FIG. 2 illustrates the interior of an exemplary electronic control unit 10 with electrical components, such as integrated circuit 12 and rotatably-adjustable variable resistor 14 mounted on a conventional printed wiring (PW) board 20. A protective cap 30, preferably constructed of a material such as acetal plastic, is press fit over flange portions 24 of casing 22 of variable resistor 14.
Protective cap 30 has a tapered, funnel-shaped lead-in port 32 in its center, with the larger diameter end of port 32 located toward access hole 18 in casing 16. Access hole 18 in the housing is substantially in direct axial alignment with both lead-in port 32 in cap 30 and with slot 26 located in the end of rotor tuning shaft 28 of the variable resistor 14.
The size of lead-in port 32 allows some misalignment of elements 18 and 26. Additionally, the tapered funnel shape of the lead-in port aids in the prevention of damage to the variable resistor casing 22 as well as other nearby components and also aids in guiding the end of an adjustment tool toward the tuning slot 26 of variable resistor 14.
Without protective cap 30 in place, inserting an adjustment tool through access hole 18 would leave variable resistor casing 22 and other nearby components open to repeated impacts from the adjustment tool as the user repeatedly attempts to find tuning slot 26. As previously noted, such rotatable components although being quite suitable as to electrical characteristics, are rather fragile and easy to mechanically damage. Thus, protective cap 30 aids both in protecting the component that it covers and also in directing a faster and quicker tuning procedure for the variable resistor 14.
FIG. 3 illustrates in cross section the relationship between access hole 18, tapered lead-in port 32 in protective cap 30 and tuning slot 26 in the end of rotor shaft 28 of the variable electrical element 14. The larger outer end of the tapered lead-in port 32 preferably has a greater diameter than access hole 18 to aid in directing the adjusting tool toward tuning slot 26, as well as allowing some misalignment.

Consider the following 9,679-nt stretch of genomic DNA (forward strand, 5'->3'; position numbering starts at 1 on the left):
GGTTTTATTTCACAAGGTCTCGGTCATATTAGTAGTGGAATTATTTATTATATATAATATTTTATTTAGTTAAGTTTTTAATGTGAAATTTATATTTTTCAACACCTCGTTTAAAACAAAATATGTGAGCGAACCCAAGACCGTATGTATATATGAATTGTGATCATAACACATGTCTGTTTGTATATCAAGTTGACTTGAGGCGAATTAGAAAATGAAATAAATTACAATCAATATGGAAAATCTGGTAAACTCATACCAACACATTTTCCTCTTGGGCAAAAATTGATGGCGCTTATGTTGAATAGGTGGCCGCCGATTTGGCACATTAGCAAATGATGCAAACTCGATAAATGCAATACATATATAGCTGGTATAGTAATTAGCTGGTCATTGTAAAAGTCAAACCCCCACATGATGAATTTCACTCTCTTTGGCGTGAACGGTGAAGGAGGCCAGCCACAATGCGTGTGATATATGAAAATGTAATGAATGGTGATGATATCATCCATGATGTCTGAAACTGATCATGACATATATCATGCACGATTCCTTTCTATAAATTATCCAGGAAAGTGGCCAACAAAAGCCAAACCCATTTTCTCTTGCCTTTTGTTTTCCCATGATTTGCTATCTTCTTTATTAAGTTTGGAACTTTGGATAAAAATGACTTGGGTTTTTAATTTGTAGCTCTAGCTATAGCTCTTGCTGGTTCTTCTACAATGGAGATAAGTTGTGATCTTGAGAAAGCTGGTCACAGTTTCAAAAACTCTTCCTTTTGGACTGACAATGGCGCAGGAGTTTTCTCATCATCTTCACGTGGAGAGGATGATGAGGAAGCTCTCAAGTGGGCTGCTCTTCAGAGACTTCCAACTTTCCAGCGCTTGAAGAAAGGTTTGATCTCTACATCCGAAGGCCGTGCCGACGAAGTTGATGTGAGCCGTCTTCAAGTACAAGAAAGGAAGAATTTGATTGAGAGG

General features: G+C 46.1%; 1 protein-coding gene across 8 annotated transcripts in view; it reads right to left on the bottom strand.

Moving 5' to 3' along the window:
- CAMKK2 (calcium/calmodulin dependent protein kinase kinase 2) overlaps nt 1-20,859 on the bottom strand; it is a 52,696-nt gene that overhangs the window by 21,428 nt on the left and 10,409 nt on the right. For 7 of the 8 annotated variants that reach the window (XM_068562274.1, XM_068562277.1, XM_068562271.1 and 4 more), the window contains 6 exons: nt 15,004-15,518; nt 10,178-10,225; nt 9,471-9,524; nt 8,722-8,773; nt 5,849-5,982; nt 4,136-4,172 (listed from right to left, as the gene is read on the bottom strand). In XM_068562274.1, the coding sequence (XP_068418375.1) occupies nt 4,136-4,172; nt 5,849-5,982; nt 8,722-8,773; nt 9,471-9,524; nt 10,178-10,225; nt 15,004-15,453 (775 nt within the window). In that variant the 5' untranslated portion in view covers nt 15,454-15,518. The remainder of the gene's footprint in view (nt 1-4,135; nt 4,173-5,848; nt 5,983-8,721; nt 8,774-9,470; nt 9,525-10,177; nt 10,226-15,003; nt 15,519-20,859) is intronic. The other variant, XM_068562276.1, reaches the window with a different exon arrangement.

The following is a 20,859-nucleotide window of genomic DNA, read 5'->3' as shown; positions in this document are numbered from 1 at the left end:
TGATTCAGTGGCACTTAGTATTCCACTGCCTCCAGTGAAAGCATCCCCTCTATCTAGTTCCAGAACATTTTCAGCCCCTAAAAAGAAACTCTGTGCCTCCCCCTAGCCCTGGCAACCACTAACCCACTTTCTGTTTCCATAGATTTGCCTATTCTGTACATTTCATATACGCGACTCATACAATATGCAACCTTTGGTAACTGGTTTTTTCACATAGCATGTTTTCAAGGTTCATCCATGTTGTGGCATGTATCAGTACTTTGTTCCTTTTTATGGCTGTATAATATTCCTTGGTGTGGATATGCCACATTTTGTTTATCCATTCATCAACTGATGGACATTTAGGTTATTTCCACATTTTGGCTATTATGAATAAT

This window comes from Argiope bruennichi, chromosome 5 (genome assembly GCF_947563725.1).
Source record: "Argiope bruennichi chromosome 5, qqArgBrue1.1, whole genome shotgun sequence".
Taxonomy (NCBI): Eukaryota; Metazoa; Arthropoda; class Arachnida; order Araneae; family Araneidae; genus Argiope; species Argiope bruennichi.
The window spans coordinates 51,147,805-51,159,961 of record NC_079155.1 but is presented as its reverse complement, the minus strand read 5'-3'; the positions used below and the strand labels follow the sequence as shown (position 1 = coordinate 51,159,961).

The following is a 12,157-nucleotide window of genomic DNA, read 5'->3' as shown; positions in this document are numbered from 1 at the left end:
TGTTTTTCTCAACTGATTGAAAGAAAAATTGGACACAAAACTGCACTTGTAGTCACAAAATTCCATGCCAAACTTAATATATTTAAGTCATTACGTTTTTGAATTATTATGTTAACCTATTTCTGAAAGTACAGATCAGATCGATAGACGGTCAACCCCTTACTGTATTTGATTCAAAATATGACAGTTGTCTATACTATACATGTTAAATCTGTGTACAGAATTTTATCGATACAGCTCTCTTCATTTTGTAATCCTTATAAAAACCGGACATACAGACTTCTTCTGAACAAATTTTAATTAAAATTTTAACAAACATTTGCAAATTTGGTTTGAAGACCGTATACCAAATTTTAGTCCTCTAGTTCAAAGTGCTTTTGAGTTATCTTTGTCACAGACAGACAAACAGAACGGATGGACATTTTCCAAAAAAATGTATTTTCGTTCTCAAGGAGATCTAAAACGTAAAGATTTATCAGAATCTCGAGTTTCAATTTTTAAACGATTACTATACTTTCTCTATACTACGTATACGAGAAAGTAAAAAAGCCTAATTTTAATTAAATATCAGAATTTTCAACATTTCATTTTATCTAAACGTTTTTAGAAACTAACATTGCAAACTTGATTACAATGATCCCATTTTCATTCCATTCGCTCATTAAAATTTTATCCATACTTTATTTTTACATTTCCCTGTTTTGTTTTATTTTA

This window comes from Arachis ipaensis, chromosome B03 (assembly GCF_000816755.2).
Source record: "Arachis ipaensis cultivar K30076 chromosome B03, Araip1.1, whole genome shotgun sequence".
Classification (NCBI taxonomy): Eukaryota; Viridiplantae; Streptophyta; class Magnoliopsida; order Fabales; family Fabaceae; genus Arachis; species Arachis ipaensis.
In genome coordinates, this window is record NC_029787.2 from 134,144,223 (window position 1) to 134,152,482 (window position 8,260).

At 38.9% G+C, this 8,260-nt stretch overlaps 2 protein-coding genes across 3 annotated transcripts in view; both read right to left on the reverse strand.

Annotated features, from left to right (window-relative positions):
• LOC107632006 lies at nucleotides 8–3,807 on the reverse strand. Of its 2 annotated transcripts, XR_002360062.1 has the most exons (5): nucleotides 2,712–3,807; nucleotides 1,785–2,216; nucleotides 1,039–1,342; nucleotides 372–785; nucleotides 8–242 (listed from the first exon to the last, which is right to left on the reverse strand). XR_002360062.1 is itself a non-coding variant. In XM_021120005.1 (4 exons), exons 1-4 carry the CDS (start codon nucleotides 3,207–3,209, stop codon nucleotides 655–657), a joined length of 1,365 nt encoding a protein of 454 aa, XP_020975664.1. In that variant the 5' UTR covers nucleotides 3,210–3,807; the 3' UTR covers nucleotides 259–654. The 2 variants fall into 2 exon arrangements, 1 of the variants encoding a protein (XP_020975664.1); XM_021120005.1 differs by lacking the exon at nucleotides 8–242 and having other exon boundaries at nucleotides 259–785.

In the exemplary embodiment as shown in FIG. 4, electrical components 34, 36 mounted to PW board 20 in electronic control unit 10 may include several adjustable rotary elements for tuning purposes or the like wherein color coding of the protective caps 30 and the access ports may be included via conventional means such as painting, dyes or markers. In this exemplary embodiment, a plurality of rotatably-adjustable electrical components 36 may each be protected by a protective cap 30 where each cap is molded in a different color, thereby color-coding the caps and the electrical component protected by each cap. This feature is useful for identifying rotatably-adjustable electronic components in following tuning procedures on a PW board.
While the invention has been described in connection with what is presently considered to be the most practical and preferred embodiment, it is to be understood that the invention is not to be limited to the disclosed embodiment, but on the contrary, is intended to cover various modifications and equivalent arrangements included within the spirit and scope of the appended claims.
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|Citing Patent||Filing date||Publication date||Applicant||Title|
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|U.S. Classification||338/163, 338/162, 338/171, 338/170|
|Mar 19, 1990||AS||Assignment|
Owner name: ERICSSON GE MOBILE COMMUNICATIONS HOLDING INC., A
Free format text: ASSIGNMENT OF ASSIGNORS INTEREST.;ASSIGNOR:SCHAEFER, HENRY A.;REEL/FRAME:005255/0612
Effective date: 19900314
|Aug 20, 1990||AS||Assignment|
Owner name: ERICSSON GE MOBILE COMMUNICATIONS INC., VIRGINIA
Free format text: ASSIGNMENT OF ASSIGNORS INTEREST.;ASSIGNOR:ERICSSON GE MOBILE COMMUNICATIONS HOLDING INC., A DE CORP.;REEL/FRAME:005411/0722
Effective date: 19900424
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Year of fee payment: 12